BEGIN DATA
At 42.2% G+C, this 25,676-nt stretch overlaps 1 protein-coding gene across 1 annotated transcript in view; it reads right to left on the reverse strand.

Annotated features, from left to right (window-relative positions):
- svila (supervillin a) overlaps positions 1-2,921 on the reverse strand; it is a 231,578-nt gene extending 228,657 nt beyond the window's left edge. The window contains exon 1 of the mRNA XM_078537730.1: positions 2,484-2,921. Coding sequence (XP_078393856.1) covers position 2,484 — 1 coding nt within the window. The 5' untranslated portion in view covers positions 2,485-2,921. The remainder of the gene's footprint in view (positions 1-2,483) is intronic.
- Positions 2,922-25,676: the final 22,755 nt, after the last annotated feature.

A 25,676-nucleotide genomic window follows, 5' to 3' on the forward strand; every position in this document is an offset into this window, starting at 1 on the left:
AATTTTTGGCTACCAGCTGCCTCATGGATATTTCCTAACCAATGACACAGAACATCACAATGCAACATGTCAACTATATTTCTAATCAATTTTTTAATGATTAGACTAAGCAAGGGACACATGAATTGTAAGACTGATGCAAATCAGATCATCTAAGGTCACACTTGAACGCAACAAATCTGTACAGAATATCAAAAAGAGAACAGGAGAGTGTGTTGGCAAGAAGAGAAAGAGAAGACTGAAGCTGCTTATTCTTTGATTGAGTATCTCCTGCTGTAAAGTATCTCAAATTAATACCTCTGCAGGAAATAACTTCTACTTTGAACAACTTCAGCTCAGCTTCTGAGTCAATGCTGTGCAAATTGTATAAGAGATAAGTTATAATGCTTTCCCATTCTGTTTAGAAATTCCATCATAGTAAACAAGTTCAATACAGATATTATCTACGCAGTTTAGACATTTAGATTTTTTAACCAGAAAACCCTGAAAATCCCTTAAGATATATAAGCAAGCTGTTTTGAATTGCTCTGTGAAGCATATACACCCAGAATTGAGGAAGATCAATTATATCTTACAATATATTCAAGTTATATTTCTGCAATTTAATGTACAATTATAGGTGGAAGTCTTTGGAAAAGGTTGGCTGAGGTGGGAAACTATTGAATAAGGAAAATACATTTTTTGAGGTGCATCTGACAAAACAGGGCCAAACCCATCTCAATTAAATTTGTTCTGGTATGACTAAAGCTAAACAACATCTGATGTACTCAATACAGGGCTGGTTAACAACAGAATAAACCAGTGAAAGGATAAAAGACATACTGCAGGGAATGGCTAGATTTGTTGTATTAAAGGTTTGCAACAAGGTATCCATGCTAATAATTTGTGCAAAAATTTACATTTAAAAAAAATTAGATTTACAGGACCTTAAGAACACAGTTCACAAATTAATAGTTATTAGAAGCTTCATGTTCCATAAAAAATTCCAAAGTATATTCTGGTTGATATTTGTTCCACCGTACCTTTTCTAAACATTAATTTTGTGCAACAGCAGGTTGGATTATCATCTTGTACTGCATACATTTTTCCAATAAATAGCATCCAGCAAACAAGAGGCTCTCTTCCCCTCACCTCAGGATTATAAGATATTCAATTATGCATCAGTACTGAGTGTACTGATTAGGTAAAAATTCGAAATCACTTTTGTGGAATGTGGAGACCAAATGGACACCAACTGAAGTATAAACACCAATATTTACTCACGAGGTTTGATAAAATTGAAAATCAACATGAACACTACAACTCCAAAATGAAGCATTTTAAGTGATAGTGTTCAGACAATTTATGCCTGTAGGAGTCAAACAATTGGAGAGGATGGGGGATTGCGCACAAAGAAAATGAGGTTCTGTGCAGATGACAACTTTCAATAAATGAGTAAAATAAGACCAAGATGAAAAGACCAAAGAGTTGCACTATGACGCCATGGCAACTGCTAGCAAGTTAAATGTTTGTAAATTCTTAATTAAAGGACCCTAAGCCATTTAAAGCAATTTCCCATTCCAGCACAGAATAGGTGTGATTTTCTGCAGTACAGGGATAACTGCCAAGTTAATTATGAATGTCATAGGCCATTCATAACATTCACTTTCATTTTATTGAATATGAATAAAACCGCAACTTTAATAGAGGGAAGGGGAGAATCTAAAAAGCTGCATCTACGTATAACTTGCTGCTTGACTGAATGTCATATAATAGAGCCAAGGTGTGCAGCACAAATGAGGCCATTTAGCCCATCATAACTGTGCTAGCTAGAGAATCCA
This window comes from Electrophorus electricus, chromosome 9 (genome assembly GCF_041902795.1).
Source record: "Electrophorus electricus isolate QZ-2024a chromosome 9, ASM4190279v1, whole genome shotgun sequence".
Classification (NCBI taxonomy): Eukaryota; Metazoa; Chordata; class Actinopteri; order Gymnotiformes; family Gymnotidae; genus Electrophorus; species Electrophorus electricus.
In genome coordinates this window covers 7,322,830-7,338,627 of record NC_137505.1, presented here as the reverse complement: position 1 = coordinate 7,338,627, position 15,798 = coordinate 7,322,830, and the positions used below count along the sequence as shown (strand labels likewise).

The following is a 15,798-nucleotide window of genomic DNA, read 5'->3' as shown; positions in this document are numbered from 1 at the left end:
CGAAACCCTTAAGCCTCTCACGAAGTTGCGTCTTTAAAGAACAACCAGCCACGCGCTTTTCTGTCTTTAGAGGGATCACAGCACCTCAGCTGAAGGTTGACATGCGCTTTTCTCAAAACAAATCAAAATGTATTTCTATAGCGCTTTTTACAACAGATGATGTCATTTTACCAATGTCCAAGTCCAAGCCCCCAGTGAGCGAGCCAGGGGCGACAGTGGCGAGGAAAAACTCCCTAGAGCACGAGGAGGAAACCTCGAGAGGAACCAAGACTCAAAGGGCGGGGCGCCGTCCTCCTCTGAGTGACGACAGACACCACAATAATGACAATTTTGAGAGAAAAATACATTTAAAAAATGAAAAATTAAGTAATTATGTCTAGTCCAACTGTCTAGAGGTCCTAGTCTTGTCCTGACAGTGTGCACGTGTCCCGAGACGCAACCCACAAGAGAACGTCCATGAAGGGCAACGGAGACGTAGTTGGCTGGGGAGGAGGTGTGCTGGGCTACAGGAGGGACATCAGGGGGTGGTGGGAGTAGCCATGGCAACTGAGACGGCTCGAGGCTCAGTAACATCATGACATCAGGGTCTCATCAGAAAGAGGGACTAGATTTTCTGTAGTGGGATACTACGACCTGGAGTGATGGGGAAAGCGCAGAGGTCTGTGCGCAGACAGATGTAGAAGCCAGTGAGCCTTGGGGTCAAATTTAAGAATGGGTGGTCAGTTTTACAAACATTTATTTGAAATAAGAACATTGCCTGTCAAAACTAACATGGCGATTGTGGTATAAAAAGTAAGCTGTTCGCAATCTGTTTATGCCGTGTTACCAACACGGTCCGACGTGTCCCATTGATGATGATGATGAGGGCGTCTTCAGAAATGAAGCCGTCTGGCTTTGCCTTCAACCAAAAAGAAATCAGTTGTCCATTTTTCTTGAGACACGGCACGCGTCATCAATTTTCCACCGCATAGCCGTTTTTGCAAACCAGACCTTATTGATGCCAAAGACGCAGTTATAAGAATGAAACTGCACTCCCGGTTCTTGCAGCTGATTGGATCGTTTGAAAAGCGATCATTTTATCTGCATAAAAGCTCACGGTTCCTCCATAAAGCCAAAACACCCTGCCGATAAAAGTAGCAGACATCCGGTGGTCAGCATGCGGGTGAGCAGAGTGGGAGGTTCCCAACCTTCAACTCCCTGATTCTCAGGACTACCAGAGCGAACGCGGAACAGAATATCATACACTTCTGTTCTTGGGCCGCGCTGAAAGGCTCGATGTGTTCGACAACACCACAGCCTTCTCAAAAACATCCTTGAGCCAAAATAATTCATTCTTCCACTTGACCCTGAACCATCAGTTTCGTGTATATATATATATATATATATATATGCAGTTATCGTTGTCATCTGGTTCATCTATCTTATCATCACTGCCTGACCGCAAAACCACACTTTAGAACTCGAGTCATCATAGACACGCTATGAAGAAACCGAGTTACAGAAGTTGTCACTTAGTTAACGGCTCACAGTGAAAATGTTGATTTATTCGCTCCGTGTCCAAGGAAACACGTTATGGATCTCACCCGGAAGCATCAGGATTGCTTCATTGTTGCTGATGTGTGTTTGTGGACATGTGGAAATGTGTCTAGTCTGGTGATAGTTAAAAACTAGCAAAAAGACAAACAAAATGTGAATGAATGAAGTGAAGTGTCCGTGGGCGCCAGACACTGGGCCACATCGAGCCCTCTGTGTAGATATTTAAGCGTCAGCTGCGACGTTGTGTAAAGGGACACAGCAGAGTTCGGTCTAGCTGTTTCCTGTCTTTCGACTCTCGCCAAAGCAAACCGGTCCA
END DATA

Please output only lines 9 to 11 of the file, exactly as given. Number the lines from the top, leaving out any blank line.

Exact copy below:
Classification (NCBI taxonomy): Eukaryota; Metazoa; Chordata; class Actinopteri; order Gymnotiformes; family Gymnotidae; genus Electrophorus; species Electrophorus electricus.
In genome coordinates this window covers 7,322,830-7,338,627 of record NC_137505.1, presented here as the reverse complement: position 1 = coordinate 7,338,627, position 15,798 = coordinate 7,322,830, and the positions used below count along the sequence as shown (strand labels likewise).

The following is a 15,798-nucleotide window of genomic DNA, read 5'->3' as shown; positions in this document are numbered from 1 at the left end: